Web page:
Napier, the Forgotten Chessmaster

John Hilbert

Reviewer: Jeremy Silman
Caissa Editions
354 pages (Hardback)

When I was young I fell in love with chess not only for the rush that playing the game brought me, but also for the nostalgic, otherworldly feelings that the lives of the old masters conveyed. I still recall quivering in delight if an Alekhine anecdote was told. Steinitz fascinated me, and his miserable end left me feeling depressed. Lasker took on God-like proportions in my twelve-year-old mind, and other players like Marshall, Nimzovich, Bogolubov and Reti also occupied my attention day after day (all right, I left out Capablanca. For some reason I was never fond of him, though that drastically changed when I grew a bit older).

In the past there was very little detailed information on the lives of these great men. Then, quite recently, books began to appear on Alekhine, Rubinstein, Schlechter, Marshall and now… Napier? Who in the hell is Napier and why would anyone want to read about his life? Napier was born in 1881 and died in 1952. He was an attacking player who created many exciting games, and his loss to Lasker is thought to be one of the greatest ever played. Napier’s games are given throughout this book, most with notes. His writings, tournaments and day-to-day existence are also discussed extensively.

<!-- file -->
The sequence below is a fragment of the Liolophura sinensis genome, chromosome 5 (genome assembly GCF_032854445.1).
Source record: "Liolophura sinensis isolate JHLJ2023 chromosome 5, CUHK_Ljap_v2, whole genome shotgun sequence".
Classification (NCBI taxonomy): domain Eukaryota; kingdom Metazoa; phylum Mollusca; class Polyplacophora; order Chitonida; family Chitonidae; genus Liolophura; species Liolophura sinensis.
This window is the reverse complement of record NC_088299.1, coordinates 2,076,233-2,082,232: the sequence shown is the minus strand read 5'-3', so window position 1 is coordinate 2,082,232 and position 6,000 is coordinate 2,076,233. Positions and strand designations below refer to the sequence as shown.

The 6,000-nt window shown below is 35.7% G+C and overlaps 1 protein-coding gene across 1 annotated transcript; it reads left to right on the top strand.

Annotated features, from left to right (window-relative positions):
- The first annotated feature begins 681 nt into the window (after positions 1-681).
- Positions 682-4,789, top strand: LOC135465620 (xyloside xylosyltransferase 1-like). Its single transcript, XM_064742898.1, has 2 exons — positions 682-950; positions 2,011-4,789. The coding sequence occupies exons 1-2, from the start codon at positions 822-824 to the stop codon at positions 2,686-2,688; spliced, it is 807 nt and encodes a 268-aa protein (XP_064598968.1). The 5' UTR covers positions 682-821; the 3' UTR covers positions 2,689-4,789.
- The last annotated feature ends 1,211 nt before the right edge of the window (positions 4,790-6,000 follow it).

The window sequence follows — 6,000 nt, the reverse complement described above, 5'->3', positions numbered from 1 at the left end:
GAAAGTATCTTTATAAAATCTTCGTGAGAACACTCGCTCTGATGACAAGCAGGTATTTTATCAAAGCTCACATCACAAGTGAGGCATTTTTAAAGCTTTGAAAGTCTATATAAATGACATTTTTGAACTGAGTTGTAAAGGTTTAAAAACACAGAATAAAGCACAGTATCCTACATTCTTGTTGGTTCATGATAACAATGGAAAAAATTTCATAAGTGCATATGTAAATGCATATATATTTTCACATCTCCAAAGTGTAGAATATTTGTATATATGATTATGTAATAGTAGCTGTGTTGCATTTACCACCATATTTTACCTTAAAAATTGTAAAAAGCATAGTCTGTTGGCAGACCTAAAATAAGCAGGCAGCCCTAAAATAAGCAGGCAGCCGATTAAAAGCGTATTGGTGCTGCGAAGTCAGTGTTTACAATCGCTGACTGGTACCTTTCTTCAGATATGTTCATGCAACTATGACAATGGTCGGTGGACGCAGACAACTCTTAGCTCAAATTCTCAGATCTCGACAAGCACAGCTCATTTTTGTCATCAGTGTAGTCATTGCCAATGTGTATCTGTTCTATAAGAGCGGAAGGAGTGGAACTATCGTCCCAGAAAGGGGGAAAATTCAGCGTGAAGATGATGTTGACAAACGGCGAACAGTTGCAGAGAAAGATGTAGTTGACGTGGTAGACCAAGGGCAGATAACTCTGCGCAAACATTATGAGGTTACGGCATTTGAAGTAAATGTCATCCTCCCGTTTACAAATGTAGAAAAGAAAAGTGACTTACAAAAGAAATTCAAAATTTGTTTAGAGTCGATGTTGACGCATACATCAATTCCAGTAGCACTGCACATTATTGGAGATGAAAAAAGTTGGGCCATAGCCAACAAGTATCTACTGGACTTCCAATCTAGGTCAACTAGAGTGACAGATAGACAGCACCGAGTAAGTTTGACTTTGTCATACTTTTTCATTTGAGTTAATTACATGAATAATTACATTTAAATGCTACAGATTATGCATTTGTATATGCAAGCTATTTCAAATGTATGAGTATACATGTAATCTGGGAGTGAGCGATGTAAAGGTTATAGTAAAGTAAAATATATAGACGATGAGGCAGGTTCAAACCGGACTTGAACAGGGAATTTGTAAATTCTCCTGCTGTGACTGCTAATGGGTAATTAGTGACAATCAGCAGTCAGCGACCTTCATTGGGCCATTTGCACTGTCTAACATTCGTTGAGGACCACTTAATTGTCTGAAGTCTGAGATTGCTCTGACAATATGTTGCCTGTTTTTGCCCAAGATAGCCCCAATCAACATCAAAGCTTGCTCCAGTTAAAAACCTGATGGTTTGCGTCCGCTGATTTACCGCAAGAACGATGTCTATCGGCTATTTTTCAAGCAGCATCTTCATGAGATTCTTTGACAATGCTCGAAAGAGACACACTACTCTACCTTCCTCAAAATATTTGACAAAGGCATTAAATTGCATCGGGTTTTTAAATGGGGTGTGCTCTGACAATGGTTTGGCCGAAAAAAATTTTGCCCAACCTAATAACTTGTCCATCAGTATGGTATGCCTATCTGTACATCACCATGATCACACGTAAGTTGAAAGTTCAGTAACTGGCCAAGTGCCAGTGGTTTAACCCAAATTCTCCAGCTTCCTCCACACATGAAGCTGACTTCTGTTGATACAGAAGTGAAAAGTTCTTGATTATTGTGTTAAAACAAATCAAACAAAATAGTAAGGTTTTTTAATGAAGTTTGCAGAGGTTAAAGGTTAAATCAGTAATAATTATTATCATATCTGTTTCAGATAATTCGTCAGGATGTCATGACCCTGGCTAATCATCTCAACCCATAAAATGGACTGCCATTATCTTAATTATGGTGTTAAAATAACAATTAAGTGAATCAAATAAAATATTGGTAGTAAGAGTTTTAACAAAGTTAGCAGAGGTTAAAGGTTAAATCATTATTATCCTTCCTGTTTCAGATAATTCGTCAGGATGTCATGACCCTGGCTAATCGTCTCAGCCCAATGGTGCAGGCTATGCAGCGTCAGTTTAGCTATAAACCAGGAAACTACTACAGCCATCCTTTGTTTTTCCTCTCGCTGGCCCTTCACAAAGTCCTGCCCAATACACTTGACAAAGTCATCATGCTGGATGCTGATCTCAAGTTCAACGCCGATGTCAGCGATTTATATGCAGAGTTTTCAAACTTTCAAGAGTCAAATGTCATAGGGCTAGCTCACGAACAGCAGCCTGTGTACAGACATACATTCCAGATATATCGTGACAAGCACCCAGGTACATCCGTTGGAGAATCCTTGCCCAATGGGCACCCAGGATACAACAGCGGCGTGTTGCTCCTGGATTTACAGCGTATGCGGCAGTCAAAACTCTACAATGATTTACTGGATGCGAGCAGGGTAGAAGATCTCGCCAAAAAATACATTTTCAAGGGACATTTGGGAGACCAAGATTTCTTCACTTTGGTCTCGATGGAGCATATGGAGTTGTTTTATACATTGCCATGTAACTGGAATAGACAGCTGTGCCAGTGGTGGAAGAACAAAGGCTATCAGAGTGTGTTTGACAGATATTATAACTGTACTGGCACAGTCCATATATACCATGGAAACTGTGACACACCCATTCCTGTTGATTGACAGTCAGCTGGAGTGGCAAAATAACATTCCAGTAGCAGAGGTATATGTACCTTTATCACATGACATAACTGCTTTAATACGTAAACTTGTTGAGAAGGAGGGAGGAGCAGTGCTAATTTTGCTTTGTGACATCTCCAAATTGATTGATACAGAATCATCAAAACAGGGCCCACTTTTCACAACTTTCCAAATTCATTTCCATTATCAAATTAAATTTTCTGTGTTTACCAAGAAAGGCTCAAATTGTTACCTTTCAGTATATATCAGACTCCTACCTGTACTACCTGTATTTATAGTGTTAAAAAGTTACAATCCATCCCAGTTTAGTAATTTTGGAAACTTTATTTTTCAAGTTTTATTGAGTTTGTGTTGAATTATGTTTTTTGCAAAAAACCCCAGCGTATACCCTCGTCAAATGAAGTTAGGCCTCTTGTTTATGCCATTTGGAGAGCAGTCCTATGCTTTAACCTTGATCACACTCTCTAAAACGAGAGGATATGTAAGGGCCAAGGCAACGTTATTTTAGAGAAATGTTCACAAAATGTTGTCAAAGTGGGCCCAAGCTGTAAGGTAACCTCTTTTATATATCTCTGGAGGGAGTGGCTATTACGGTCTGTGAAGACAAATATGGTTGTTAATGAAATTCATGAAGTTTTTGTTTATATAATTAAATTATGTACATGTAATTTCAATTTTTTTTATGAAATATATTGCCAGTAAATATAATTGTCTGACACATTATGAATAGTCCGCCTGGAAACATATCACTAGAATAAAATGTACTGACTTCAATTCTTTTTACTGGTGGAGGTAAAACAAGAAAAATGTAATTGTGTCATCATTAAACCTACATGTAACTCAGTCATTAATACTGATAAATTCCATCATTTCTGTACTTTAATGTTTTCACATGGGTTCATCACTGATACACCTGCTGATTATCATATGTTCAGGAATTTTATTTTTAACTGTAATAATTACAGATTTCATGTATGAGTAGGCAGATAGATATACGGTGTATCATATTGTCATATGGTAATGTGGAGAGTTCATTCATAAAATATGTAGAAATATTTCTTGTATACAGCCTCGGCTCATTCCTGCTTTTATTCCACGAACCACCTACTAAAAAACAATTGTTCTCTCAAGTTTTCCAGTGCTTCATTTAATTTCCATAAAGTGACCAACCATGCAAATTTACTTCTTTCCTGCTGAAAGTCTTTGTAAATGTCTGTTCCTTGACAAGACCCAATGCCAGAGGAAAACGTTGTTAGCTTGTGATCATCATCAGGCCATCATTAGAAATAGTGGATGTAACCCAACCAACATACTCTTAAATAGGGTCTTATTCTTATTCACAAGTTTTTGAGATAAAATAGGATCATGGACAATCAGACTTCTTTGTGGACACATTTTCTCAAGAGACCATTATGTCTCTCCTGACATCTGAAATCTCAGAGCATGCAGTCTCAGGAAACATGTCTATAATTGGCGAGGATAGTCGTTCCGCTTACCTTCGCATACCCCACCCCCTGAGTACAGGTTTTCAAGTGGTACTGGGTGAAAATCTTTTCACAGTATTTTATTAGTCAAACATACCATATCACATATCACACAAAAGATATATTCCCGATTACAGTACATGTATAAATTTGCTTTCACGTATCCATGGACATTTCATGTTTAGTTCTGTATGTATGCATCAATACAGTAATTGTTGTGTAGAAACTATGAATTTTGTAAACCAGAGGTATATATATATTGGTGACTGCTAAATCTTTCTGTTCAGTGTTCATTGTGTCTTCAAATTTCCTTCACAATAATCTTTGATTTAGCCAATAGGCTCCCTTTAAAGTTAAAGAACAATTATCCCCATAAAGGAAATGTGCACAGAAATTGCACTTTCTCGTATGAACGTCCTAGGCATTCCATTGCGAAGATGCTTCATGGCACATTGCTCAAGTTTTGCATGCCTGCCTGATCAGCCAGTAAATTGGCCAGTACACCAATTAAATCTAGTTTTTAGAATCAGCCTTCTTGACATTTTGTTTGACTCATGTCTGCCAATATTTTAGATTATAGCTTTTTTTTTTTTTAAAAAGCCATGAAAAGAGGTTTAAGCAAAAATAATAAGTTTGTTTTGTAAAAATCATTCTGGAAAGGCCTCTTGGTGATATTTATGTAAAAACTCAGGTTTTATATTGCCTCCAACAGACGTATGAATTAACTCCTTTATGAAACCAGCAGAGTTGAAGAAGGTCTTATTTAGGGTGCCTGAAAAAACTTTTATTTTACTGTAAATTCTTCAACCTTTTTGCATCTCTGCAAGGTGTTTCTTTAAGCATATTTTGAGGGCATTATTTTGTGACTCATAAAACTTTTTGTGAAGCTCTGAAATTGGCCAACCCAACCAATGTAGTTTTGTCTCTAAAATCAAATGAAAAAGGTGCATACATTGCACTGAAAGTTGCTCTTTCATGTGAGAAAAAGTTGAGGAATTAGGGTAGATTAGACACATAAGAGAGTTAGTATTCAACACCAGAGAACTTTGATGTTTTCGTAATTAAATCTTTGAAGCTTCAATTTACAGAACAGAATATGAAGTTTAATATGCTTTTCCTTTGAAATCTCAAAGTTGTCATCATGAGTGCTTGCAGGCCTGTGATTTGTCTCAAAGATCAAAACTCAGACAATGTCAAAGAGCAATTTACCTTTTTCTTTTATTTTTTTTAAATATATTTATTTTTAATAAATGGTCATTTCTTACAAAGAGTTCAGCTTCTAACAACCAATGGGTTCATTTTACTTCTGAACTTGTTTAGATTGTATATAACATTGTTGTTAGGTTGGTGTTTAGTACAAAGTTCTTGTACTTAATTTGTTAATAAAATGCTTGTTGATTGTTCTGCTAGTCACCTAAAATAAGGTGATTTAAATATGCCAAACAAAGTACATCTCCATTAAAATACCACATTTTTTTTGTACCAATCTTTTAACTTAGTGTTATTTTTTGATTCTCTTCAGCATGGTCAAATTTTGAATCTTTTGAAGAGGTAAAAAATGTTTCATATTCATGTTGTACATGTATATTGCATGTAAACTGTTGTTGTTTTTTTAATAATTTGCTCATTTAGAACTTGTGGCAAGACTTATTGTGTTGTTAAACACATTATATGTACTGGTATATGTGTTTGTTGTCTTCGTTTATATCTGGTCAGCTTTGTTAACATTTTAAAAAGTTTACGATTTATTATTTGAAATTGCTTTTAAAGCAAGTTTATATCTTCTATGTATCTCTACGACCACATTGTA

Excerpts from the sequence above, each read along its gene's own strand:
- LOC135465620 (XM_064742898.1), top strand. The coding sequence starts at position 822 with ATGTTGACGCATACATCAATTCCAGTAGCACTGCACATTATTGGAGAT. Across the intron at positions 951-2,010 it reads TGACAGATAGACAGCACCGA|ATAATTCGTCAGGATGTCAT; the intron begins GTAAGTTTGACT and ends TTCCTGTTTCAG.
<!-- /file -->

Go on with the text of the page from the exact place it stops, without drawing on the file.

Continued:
By itself, these things wouldn’t be of much interest to non-fanatics. However the real value of the book becomes apparent when you see how the times affected Napier, and how both Napier and that period also affected all the New York based masters (including Pillsbury and Marshall) and virtually all the players of extra-class worldwide (Lasker, Steinitz, Tarrasch, Chigorin, Janowski… the list goes on and on).

What we have, then, is a history book of times long past that gives us a glimpse into the souls of chess legends long since dead. Such perspectives have the power to increase your love for chess, and help you understand the joys and agonies of daily life with more depth and compassion.

This type of book is not for everyone, but the game would be richer if more players tore down their self-absorbed walls and took a hard look at what has come before them. Books of this nature give us a chance to do so.

A great addition to any chess library. The author deserves a lot of praise for putting together such a detailed piece of work.